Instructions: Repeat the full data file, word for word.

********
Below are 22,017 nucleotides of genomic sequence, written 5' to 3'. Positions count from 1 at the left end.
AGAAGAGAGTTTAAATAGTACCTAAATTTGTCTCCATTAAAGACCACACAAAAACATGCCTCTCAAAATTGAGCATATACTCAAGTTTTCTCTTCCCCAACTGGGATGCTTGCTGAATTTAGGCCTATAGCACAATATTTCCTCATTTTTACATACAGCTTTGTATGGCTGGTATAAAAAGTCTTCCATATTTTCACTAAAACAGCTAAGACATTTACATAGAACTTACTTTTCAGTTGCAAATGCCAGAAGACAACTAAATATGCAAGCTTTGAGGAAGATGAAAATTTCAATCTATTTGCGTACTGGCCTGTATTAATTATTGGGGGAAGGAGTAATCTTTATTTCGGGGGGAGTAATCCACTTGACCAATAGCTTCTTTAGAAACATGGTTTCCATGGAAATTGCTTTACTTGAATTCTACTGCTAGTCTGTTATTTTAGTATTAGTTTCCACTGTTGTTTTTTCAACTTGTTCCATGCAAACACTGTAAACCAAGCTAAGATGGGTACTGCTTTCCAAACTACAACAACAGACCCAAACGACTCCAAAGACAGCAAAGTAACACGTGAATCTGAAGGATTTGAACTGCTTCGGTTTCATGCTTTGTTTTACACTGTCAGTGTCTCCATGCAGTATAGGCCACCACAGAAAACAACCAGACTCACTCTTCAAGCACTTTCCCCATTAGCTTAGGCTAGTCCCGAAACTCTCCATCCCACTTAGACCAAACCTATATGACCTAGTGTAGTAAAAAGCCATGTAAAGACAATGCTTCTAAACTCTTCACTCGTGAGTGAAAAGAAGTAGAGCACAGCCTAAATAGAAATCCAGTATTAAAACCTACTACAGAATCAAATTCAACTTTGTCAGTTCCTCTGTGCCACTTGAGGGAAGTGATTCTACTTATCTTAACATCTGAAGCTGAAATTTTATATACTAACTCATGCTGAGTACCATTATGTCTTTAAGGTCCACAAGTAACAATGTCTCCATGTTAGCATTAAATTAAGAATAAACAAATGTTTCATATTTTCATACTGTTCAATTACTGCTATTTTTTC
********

Below are 22,017 nucleotides of genomic sequence, written 5' to 3'. Positions count from 1 at the left end.
AGAAGAGAGTTTAAATAGTACCTAAATTTGTCTCCATTAAAGACCACACAAAAACATGCCTCTCAAAATTGAGCATATACTCAAGTTTTCTCTTCCCCAACTGGGATGCTTGCTGAATTTAGGCCTATAGCACAATATTTCCTCATTTTTACATACAGCTTTGTATGGCTGGTATAAAAAGTCTTCCATATTTTCACTAAAACAGCTAAGACATTTACATAGAACTTACTTTTCAGTTGCAAATGCCAGAAGACAACTAAATATGCAAGCTTTGAGGAAGATGAAAATTTCAATCTATTTGCGTACTGGCCTGTATTAATTATTGGGGGAAGGAGTAATCTTTATTTCGGGGGGAGTAATCCACTTGACCAATAGCTTCTTTAGAAACATGGTTTCCATGGAAATTGCTTTACTTGAATTCTACTGCTAGTCTGTTATTTTAGTATTAGTTTCCACTGTTGTTTTTTCAACTTGTTCCATGCAAACACTGTAAACCAAGCTAAGATGGGTACTGCTTTCCAAACTACAACAACAGACCCAAACGACTCCAAAGACAGCAAAGTAACACGTGAATCTGAAGGATTTGAACTGCTTCGGTTTCATGCTTTGTTTTACACTGTCAGTGTCTCCATGCAGTATAGGCCACCACAGAAAACAACCAGACTCACTCTTCAAGCACTTTCCCCATTAGCTTAGGCTAGTCCCGAAACTCTCCATCCCACTTAGACCAAACCTATATGACCTAGTGTAGTAAAAAGCCATGTAAAGACAATGCTTCTAAACTCTTCACTCGTGAGTGAAAAGAAGTAGAGCACAGCCTAAATAGAAATCCAGTATTAAAACCTACTACAGAATCAAATTCAACTTTGTCAGTTCCTCTGTGCCACTTGAGGGAAGTGATTCTACTTATCTTAACATCTGAAGCTGAAATTTTATATACTAACTCATGCTGAGTACCATTATGTCTTTAAGGTCCACAAGTAACAATGTCTCCATGTTAGCATTAAATTAAGAATAAACAAATGTTTCATATTTTCATACTGTTCAATTACTGCTATTTTTTC